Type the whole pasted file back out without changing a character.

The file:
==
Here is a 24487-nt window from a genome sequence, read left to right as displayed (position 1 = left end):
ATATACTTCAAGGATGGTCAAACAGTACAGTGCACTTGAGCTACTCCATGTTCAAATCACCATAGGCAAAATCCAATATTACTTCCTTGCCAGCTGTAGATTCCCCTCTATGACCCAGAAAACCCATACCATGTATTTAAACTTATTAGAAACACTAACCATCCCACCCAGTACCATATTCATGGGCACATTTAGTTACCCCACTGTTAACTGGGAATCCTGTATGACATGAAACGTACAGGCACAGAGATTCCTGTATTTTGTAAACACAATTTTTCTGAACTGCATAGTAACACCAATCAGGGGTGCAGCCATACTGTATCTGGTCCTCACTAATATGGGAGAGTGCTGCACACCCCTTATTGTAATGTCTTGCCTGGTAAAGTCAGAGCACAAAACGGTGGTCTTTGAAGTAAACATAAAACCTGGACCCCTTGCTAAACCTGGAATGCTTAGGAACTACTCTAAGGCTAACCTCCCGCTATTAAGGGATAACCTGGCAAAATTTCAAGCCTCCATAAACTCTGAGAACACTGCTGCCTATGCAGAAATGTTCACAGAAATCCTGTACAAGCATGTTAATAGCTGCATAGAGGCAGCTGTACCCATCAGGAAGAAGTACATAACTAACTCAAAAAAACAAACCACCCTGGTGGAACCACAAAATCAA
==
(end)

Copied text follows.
Here is a 24487-nt window from a genome sequence, read left to right as displayed (position 1 = left end):
ATATACTTCAAGGATGGTCAAACAGTACAGTGCACTTGAGCTACTCCATGTTCAAATCACCATAGGCAAAATCCAATATTACTTCCTTGCCAGCTGTAGATTCCCCTCTATGACCCAGAAAACCCATACCATGTATTTAAACTTATTAGAAACACTAACCATCCCACCCAGTACCATATTCATGGGCACATTTAGTTACCCCACTGTTAACTGGGAATCCTGTATGACATGAAACGTACAGGCACAGAGATTCCTGTATTTTGTAAACACAATTTTTCTGAACTGCATAGTAACACCAATCAGGGGTGCAGCCATACTGTATCTGGTCCTCACTAATATGGGAGAGTGCTGCACACCCCTTATTGTAATGTCTTGCCTGGTAAAGTCAGAGCACAAAACGGTGGTCTTTGAAGTAAACATAAAACCTGGACCCCTTGCTAAACCTGGAATGCTTAGGAACTACTCTAAGGCTAACCTCCCGCTATTAAGGGATAACCTGGCAAAATTTCAAGCCTCCATAAACTCTGAGAACACTGCTGCCTATGCAGAAATGTTCACAGAAATCCTGTACAAGCATGTTAATAGCTGCATAGAGGCAGCTGTACCCATCAGGAAGAAGTACATAACTAACTCAAAAAAACAAACCACCCTGGTGGAACCACAAAATCAA